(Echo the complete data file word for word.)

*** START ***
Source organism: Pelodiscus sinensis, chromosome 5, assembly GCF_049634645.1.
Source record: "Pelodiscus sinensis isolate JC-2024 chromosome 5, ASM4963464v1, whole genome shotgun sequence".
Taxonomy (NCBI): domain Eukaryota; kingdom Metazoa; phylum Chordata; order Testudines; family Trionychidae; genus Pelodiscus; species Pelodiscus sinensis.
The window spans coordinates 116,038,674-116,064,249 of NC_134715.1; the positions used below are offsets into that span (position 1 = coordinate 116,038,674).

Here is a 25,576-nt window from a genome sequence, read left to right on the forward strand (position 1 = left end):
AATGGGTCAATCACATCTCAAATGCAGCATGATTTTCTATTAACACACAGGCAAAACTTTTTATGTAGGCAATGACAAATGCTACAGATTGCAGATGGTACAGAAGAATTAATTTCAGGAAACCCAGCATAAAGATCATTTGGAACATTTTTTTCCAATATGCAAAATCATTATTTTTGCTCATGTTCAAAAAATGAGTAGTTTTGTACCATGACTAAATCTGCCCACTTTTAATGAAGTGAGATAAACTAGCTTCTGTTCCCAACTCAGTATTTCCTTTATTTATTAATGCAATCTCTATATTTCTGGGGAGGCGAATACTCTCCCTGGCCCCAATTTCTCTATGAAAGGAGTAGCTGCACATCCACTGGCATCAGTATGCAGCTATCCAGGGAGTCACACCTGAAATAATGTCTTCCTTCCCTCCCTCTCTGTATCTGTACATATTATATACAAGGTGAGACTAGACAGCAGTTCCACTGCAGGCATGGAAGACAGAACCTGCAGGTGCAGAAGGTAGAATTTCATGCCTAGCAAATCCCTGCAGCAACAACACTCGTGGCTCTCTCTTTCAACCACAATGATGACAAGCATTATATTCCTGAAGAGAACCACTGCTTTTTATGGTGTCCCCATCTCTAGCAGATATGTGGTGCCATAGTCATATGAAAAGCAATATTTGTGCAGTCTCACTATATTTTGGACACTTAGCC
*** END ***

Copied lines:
Source organism: Pelodiscus sinensis, chromosome 5, assembly GCF_049634645.1.
Source record: "Pelodiscus sinensis isolate JC-2024 chromosome 5, ASM4963464v1, whole genome shotgun sequence".
Taxonomy (NCBI): domain Eukaryota; kingdom Metazoa; phylum Chordata; order Testudines; family Trionychidae; genus Pelodiscus; species Pelodiscus sinensis.
The window spans coordinates 116,038,674-116,064,249 of NC_134715.1; the positions used below are offsets into that span (position 1 = coordinate 116,038,674).

Here is a 25,576-nt window from a genome sequence, read left to right on the forward strand (position 1 = left end):
AATGGGTCAATCACATCTCAAATGCAGCATGATTTTCTATTAACACACAGGCAAAACTTTTTATGTAGGCAATGACAAATGCTACAGATTGCAGATGGTACAGAAGAATTAATTTCAGGAAACCCAGCATAAAGATCATTTGGAACATTTTTTTCCAATATGCAAAATCATTATTTTTGCTCATGTTCAAAAAATGAGTAGTTTTGTACCATGACTAAATCTGCCCACTTTTAATGAAGTGAGATAAACTAGCTTCTGTTCCCAACTCAGTATTTCCTTTATTTATTAATGCAATCTCTATATTTCTGGGGAGGCGAATACTCTCCCTGGCCCCAATTTCTCTATGAAAGGAGTAGCTGCACATCCACTGGCATCAGTATGCAGCTATCCAGGGAGTCACACCTGAAATAATGTCTTCCTTCCCTCCCTCTCTGTATCTGTACATATTATATACAAGGTGAGACTAGACAGCAGTTCCACTGCAGGCATGGAAGACAGAACCTGCAGGTGCAGAAGGTAGAATTTCATGCCTAGCAAATCCCTGCAGCAACAACACTCGTGGCTCTCTCTTTCAACCACAATGATGACAAGCATTATATTCCTGAAGAGAACCACTGCTTTTTATGGTGTCCCCATCTCTAGCAGATATGTGGTGCCATAGTCATATGAAAAGCAATATTTGTGCAGTCTCACTATATTTTGGACACTTAGCC